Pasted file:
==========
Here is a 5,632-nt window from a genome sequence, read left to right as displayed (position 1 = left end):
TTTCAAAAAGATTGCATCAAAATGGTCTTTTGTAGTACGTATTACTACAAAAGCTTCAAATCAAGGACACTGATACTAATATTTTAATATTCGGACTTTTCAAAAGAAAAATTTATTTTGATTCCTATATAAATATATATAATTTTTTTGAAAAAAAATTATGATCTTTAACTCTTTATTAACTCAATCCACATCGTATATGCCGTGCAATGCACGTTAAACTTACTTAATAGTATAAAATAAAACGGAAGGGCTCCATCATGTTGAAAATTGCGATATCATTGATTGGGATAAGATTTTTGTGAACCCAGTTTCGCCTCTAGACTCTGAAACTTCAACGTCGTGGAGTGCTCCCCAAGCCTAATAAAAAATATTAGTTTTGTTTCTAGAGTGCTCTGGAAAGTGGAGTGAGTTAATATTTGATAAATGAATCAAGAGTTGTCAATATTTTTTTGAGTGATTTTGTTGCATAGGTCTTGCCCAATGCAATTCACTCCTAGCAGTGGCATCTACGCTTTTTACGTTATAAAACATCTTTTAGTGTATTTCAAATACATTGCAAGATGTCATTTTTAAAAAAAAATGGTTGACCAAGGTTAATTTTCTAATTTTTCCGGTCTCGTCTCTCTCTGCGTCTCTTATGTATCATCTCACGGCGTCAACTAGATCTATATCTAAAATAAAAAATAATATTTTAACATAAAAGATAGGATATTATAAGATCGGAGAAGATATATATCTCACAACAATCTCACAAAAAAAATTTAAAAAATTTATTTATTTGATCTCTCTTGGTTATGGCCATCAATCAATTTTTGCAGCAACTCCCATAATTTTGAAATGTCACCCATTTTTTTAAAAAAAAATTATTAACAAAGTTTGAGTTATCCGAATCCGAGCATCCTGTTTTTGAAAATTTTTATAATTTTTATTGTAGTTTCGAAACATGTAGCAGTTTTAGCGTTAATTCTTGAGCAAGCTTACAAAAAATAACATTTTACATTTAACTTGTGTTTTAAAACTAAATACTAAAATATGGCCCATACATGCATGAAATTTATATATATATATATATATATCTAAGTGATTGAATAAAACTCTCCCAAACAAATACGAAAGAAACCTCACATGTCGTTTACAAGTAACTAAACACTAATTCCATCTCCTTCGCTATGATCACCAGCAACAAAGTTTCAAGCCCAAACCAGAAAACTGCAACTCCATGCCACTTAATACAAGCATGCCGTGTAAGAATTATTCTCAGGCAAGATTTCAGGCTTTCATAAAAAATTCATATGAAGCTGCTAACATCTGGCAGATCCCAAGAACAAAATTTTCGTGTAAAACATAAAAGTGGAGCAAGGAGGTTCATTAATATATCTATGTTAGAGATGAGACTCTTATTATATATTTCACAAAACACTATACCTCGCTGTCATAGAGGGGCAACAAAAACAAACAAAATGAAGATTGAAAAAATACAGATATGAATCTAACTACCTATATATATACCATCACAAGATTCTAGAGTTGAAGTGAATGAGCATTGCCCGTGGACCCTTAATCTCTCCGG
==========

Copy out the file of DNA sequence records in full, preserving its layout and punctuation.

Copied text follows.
Here is a 5,632-nt window from a genome sequence, read left to right as displayed (position 1 = left end):
TTTCAAAAAGATTGCATCAAAATGGTCTTTTGTAGTACGTATTACTACAAAAGCTTCAAATCAAGGACACTGATACTAATATTTTAATATTCGGACTTTTCAAAAGAAAAATTTATTTTGATTCCTATATAAATATATATAATTTTTTTGAAAAAAAATTATGATCTTTAACTCTTTATTAACTCAATCCACATCGTATATGCCGTGCAATGCACGTTAAACTTACTTAATAGTATAAAATAAAACGGAAGGGCTCCATCATGTTGAAAATTGCGATATCATTGATTGGGATAAGATTTTTGTGAACCCAGTTTCGCCTCTAGACTCTGAAACTTCAACGTCGTGGAGTGCTCCCCAAGCCTAATAAAAAATATTAGTTTTGTTTCTAGAGTGCTCTGGAAAGTGGAGTGAGTTAATATTTGATAAATGAATCAAGAGTTGTCAATATTTTTTTGAGTGATTTTGTTGCATAGGTCTTGCCCAATGCAATTCACTCCTAGCAGTGGCATCTACGCTTTTTACGTTATAAAACATCTTTTAGTGTATTTCAAATACATTGCAAGATGTCATTTTTAAAAAAAAATGGTTGACCAAGGTTAATTTTCTAATTTTTCCGGTCTCGTCTCTCTCTGCGTCTCTTATGTATCATCTCACGGCGTCAACTAGATCTATATCTAAAATAAAAAATAATATTTTAACATAAAAGATAGGATATTATAAGATCGGAGAAGATATATATCTCACAACAATCTCACAAAAAAAATTTAAAAAATTTATTTATTTGATCTCTCTTGGTTATGGCCATCAATCAATTTTTGCAGCAACTCCCATAATTTTGAAATGTCACCCATTTTTTTAAAAAAAAATTATTAACAAAGTTTGAGTTATCCGAATCCGAGCATCCTGTTTTTGAAAATTTTTATAATTTTTATTGTAGTTTCGAAACATGTAGCAGTTTTAGCGTTAATTCTTGAGCAAGCTTACAAAAAATAACATTTTACATTTAACTTGTGTTTTAAAACTAAATACTAAAATATGGCCCATACATGCATGAAATTTATATATATATATATATATATCTAAGTGATTGAATAAAACTCTCCCAAACAAATACGAAAGAAACCTCACATGTCGTTTACAAGTAACTAAACACTAATTCCATCTCCTTCGCTATGATCACCAGCAACAAAGTTTCAAGCCCAAACCAGAAAACTGCAACTCCATGCCACTTAATACAAGCATGCCGTGTAAGAATTATTCTCAGGCAAGATTTCAGGCTTTCATAAAAAATTCATATGAAGCTGCTAACATCTGGCAGATCCCAAGAACAAAATTTTCGTGTAAAACATAAAAGTGGAGCAAGGAGGTTCATTAATATATCTATGTTAGAGATGAGACTCTTATTATATATTTCACAAAACACTATACCTCGCTGTCATAGAGGGGCAACAAAAACAAACAAAATGAAGATTGAAAAAATACAGATATGAATCTAACTACCTATATATATACCATCACAAGATTCTAGAGTTGAAGTGAATGAGCATTGCCCGTGGACCCTTAATCTCTCCGG